The ages-old query of “So, who were your influences on the film?” still appears regularly in interviews following a big-name movie’s release. But in recent years, directors have started to name the films they drew from before the premiere as a way of drumming up anticipatory buzz. At the Star Wars Celebration in London earlier this year, Episode VIII director Rian Johnson name-checked Bridge on the River Kwai, Three Outlaw Samurai, Letter Never Sent, and 12 O’Clock High as points of reference for the next Star Wars picture. The initial public response went along the lines of “lol what the hell are you talking about,” but eventually cooled into “Alright, can’t front, that sounds pretty awesome.”
Back around Christmastime, the well-regarded genre-defiers Radiohead revealed that they had recorded their own theme for the latest James Bond picture, Spectre. It was baffling, not just because their composition was swooningly beautiful, but because the Spectre team ultimately ended up going with Sam Smith, instantly agreed upon as one of the lesser Bond theme singers. But that’s all peanuts compared to the latest gross injustice from the world of film soundtracking, with greater effrontery dealt to an even more esteemed statesman of rock.
A step above the sought-after Maltese Falcon and the fabled Ark of the Covenant, Dorothy Gale’s ruby slippers from The Wizard of Oz have to be the single most vital prop in cinematic history. The red-sequined shoes, so lusted after by the Wicked Witch of the West in the immortal 1939 fantasy film, have spent the last 30 years as one of the Smithsonian's most popular attractions. But not even magical footwear is immune to the ravages of time, and Judy Garland’s old kicks have lost a bit of their luster. As The Hollywood Reporter notes, the iconic slippers have faded from their original Technicolor ruby to something closer to “a dull auburn.”
Millennials: Is there nothing we can't do? We got denim jackets back in fashion, forced a new season of Twin Peaks into existence, and peer-pressured LeBron James into signing on for a remake of Space Jam in the Michael Jordan role. Whether these are good or bad things is very much up for debate, but the matter stands that mid-’90s nostalgia has been a powerful motivating force in recent entertainment business. And now, the millennials of America have staged their greatest coup of all: the original Space Jam is coming back to theaters next month, notes The Hollywood Reporter.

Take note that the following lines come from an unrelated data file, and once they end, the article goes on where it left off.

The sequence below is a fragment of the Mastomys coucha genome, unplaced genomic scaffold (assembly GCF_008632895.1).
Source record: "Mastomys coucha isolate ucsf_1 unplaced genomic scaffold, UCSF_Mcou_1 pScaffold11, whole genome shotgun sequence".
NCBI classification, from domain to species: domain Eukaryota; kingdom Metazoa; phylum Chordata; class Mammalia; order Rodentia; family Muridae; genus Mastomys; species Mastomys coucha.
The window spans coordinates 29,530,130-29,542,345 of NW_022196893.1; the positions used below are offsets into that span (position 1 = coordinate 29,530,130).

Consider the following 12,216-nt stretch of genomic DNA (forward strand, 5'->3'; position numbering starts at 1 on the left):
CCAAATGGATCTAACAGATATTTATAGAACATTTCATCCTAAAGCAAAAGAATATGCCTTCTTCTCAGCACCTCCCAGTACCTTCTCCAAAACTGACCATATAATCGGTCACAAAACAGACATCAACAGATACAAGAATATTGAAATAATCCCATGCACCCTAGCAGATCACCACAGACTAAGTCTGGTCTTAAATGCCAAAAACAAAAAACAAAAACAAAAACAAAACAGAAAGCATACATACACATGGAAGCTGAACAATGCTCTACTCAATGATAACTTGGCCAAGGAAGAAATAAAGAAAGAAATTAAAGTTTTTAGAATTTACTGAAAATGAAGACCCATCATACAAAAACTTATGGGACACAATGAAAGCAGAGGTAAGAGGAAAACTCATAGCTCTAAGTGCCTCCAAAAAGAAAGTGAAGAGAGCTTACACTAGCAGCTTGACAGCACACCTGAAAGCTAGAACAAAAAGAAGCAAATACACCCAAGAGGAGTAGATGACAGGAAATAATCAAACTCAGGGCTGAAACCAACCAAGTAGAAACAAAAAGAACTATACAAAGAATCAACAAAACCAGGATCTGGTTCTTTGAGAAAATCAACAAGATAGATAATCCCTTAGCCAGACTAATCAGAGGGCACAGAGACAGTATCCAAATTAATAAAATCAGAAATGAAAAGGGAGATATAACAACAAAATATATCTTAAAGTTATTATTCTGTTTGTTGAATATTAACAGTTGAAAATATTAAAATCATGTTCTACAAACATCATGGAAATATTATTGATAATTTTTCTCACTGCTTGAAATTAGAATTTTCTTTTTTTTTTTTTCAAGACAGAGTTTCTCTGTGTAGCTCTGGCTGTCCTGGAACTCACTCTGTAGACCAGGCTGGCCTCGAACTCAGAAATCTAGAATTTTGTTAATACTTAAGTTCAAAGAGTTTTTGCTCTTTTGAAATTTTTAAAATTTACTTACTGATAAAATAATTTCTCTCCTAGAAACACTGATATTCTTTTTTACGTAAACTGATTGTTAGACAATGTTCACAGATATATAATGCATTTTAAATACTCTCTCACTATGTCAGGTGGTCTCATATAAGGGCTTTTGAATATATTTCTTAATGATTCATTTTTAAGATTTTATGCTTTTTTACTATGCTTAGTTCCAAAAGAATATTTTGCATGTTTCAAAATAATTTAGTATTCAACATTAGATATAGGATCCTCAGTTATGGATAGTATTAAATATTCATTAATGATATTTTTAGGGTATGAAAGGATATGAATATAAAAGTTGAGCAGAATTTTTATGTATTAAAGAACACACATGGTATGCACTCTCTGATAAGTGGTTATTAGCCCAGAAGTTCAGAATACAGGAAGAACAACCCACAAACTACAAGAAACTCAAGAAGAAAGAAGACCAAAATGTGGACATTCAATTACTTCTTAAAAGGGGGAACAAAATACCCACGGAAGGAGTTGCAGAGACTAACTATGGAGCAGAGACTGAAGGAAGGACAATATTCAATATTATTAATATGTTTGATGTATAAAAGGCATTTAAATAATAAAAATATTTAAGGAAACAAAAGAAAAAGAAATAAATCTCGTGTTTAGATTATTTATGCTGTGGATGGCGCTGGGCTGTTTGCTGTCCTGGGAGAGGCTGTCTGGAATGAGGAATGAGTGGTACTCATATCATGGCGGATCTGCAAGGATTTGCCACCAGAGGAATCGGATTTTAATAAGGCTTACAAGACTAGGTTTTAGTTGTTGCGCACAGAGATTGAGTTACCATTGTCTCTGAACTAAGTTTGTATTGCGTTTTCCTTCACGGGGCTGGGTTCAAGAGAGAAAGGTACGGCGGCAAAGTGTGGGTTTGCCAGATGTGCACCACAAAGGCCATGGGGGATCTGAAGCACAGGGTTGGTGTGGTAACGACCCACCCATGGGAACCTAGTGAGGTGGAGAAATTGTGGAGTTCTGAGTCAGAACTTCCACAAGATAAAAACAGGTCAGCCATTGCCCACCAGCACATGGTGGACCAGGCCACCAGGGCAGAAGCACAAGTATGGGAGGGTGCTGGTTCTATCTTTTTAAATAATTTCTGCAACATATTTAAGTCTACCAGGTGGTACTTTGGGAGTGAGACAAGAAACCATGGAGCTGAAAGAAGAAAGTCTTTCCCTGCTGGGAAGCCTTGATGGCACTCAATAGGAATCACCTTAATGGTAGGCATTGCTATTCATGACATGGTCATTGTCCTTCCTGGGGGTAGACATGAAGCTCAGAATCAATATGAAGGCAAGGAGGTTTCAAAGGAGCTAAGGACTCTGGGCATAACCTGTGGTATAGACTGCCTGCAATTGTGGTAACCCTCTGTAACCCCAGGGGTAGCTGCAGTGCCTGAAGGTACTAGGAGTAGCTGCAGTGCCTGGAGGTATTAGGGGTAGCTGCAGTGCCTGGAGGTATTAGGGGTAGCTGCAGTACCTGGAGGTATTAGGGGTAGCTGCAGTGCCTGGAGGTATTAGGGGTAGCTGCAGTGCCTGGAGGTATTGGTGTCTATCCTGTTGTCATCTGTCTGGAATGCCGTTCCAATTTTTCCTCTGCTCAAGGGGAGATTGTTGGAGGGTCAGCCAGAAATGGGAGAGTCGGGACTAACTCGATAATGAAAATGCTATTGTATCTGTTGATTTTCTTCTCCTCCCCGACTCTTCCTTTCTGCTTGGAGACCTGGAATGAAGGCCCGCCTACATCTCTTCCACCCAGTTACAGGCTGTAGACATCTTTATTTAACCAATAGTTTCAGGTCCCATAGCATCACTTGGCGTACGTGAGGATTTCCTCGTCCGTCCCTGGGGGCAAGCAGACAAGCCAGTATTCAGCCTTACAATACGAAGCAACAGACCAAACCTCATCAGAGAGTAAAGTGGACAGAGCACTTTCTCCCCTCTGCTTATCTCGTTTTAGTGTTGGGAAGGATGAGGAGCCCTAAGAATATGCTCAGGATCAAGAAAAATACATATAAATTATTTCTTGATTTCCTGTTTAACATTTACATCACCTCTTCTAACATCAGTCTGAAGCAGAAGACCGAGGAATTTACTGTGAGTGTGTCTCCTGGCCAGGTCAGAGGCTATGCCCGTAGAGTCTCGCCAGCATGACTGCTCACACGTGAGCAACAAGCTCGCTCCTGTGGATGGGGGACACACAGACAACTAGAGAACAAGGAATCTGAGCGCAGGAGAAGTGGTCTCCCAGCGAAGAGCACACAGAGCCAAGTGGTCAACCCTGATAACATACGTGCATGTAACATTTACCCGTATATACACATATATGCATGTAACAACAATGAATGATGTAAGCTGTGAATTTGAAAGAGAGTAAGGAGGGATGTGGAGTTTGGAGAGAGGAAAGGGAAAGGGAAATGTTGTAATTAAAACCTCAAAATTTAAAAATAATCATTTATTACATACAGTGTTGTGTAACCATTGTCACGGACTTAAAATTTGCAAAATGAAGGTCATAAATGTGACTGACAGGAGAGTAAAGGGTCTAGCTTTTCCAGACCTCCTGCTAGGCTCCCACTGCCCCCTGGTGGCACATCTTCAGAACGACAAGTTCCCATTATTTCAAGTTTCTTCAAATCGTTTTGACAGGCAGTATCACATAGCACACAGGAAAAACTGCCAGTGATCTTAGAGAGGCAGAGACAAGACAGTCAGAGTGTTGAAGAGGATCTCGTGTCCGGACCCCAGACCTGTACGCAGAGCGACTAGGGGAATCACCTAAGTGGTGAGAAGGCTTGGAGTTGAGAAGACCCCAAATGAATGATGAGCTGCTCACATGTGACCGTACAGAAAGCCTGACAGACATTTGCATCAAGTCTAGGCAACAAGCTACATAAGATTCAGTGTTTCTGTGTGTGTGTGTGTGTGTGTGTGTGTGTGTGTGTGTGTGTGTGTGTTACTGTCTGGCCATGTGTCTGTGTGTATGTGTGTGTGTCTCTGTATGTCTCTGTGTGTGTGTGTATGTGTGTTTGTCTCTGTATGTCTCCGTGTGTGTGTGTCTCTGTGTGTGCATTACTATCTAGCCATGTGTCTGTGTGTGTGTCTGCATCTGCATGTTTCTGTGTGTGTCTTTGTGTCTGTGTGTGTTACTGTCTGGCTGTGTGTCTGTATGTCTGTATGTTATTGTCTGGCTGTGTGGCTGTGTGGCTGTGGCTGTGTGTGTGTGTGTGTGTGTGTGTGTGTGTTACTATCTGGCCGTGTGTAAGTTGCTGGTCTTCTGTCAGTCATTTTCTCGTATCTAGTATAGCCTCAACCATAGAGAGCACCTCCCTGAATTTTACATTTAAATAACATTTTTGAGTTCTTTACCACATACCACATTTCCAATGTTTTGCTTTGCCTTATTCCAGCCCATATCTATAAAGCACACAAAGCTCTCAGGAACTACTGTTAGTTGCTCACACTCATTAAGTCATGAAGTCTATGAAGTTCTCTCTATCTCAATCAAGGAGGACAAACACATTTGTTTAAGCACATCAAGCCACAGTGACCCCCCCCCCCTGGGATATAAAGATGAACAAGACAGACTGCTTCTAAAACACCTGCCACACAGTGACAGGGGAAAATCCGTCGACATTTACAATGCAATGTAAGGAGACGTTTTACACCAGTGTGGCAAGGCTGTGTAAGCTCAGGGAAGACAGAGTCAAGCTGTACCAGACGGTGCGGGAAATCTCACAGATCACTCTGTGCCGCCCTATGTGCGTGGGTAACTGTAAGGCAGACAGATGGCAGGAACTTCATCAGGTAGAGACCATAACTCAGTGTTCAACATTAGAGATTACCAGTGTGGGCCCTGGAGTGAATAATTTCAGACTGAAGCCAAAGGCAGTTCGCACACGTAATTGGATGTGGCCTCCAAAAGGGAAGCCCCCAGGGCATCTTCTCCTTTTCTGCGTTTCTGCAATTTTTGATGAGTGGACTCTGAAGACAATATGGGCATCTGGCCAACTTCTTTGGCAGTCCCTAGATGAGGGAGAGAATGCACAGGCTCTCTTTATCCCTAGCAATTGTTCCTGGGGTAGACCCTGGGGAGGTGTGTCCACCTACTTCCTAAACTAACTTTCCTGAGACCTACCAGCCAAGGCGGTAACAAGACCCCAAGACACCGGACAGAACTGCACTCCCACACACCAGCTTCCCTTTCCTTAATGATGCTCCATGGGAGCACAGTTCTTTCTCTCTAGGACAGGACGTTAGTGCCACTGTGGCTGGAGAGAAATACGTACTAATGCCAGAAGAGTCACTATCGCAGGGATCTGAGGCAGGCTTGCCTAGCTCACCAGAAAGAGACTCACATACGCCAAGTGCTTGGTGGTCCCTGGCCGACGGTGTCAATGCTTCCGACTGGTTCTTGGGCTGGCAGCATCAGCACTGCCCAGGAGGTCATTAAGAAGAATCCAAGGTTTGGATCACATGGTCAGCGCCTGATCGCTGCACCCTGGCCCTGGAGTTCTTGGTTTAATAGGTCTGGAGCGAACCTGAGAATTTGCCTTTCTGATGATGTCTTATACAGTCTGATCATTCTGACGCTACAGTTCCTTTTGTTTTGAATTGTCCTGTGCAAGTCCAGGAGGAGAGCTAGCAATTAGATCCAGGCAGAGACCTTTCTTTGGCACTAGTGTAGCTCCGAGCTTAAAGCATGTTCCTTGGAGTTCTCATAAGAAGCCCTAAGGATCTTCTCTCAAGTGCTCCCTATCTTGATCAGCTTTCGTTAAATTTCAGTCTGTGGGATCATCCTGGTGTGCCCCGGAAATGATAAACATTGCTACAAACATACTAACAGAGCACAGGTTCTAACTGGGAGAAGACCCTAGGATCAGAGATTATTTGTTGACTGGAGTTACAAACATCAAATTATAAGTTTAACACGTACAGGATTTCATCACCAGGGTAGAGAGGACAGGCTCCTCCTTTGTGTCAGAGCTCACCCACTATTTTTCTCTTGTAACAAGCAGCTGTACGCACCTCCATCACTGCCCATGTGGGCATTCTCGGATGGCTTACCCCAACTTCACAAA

When Illumination Entertainment announced the basic premise for their upcoming The Secret Life of Pets — an animated adventure-comedy about the shenanigans our furry pals get into while we’re away at work for the day — it sure sounded an awful lot like Toy Story...
The original film collected Burt Reynolds, Roger Moore, Dom DeLuise, Dean Martin, Sammy Davis Jr., Farrah Fawcett, Jackie Chan, Jamie Farr, and Peter Fonda in a cameo role, which means this new Cannonball Run will be required to cast at least nine beloved famous people if they want to get this up and running. Truly, the Fast and Furious parallels could not be more glaring.
Even as video games go, the mobile app Angry Birdsis pretty conceptually thin. There are birds. They are angry, ostensibly because green pigs have constructed elaborate castles all over their bird-world, and nobody likes developers...
The gallant paramilitary contractors of Michael Bay’s Benghazi film 13 Hours risked life and limb to defend our American way of life — our freedom to speak our minds, to worship as our souls move us, and most importantly, to carry fully loaded firearms into public spaces. And so it is with a dark, tragic irony that we relay the news that a Washington state woman sustained a gunshot wound during a screening of 13 Hours last night.
To American audiences, Studio Ghibli must be the biggest name in overseas animation, having brought domestic cineplexes such visually sumptuous, emotionally affecting films as ‘The Wind Rises,’ ‘Howl’s Moving Castle,’ and ‘Spirited Away’ to our fair shores. (That last one earned team Ghibli the Oscar for Best Animated Feature back in 2003, a first for the studio.) Those three films all happen to have been created by now-retired Ghibli head Hayao Miyazaki, but as the mind behind ‘The Tale of the Princess Kaguya,’ ‘Pom Poko,’ and ‘Grave of the Fireflies,’ animator Isao Takahata has been just as crucial to the studio’s stellar track record.
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